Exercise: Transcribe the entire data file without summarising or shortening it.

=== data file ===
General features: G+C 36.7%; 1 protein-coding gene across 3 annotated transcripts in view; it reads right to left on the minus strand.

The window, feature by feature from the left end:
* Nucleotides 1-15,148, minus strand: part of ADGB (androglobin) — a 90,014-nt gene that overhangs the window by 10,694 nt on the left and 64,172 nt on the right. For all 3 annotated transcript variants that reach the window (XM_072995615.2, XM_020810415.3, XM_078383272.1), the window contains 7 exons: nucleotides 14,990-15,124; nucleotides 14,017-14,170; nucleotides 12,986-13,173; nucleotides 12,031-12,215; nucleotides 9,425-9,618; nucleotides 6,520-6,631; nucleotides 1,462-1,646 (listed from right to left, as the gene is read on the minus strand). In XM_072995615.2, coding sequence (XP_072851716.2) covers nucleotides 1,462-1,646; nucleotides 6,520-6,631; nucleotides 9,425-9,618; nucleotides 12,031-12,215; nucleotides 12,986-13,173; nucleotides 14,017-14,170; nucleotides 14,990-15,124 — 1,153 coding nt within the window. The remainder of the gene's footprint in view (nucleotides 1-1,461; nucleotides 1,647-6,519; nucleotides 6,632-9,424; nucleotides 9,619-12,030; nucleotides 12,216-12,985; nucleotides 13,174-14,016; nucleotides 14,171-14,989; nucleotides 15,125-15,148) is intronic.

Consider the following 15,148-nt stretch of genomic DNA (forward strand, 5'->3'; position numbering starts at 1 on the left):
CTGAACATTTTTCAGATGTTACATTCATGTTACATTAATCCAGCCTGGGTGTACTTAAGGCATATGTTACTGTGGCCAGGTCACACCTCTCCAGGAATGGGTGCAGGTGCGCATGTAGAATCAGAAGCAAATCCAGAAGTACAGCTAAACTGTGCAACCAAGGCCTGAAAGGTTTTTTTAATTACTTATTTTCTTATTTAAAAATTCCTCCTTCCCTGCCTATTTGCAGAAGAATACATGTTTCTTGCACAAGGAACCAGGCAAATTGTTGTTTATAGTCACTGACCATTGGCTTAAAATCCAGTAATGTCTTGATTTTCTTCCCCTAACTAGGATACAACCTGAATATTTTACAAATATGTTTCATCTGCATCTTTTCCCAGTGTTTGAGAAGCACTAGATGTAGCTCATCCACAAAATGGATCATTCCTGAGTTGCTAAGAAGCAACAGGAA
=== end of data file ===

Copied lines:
General features: G+C 36.7%; 1 protein-coding gene across 3 annotated transcripts in view; it reads right to left on the minus strand.

The window, feature by feature from the left end:
* Nucleotides 1-15,148, minus strand: part of ADGB (androglobin) — a 90,014-nt gene that overhangs the window by 10,694 nt on the left and 64,172 nt on the right. For all 3 annotated transcript variants that reach the window (XM_072995615.2, XM_020810415.3, XM_078383272.1), the window contains 7 exons: nucleotides 14,990-15,124; nucleotides 14,017-14,170; nucleotides 12,986-13,173; nucleotides 12,031-12,215; nucleotides 9,425-9,618; nucleotides 6,520-6,631; nucleotides 1,462-1,646 (listed from right to left, as the gene is read on the minus strand). In XM_072995615.2, coding sequence (XP_072851716.2) covers nucleotides 1,462-1,646; nucleotides 6,520-6,631; nucleotides 9,425-9,618; nucleotides 12,031-12,215; nucleotides 12,986-13,173; nucleotides 14,017-14,170; nucleotides 14,990-15,124 — 1,153 coding nt within the window. The remainder of the gene's footprint in view (nucleotides 1-1,461; nucleotides 1,647-6,519; nucleotides 6,632-9,424; nucleotides 9,619-12,030; nucleotides 12,216-12,985; nucleotides 13,174-14,016; nucleotides 14,171-14,989; nucleotides 15,125-15,148) is intronic.

Consider the following 15,148-nt stretch of genomic DNA (forward strand, 5'->3'; position numbering starts at 1 on the left):
CTGAACATTTTTCAGATGTTACATTCATGTTACATTAATCCAGCCTGGGTGTACTTAAGGCATATGTTACTGTGGCCAGGTCACACCTCTCCAGGAATGGGTGCAGGTGCGCATGTAGAATCAGAAGCAAATCCAGAAGTACAGCTAAACTGTGCAACCAAGGCCTGAAAGGTTTTTTTAATTACTTATTTTCTTATTTAAAAATTCCTCCTTCCCTGCCTATTTGCAGAAGAATACATGTTTCTTGCACAAGGAACCAGGCAAATTGTTGTTTATAGTCACTGACCATTGGCTTAAAATCCAGTAATGTCTTGATTTTCTTCCCCTAACTAGGATACAACCTGAATATTTTACAAATATGTTTCATCTGCATCTTTTCCCAGTGTTTGAGAAGCACTAGATGTAGCTCATCCACAAAATGGATCATTCCTGAGTTGCTAAGAAGCAACAGGAA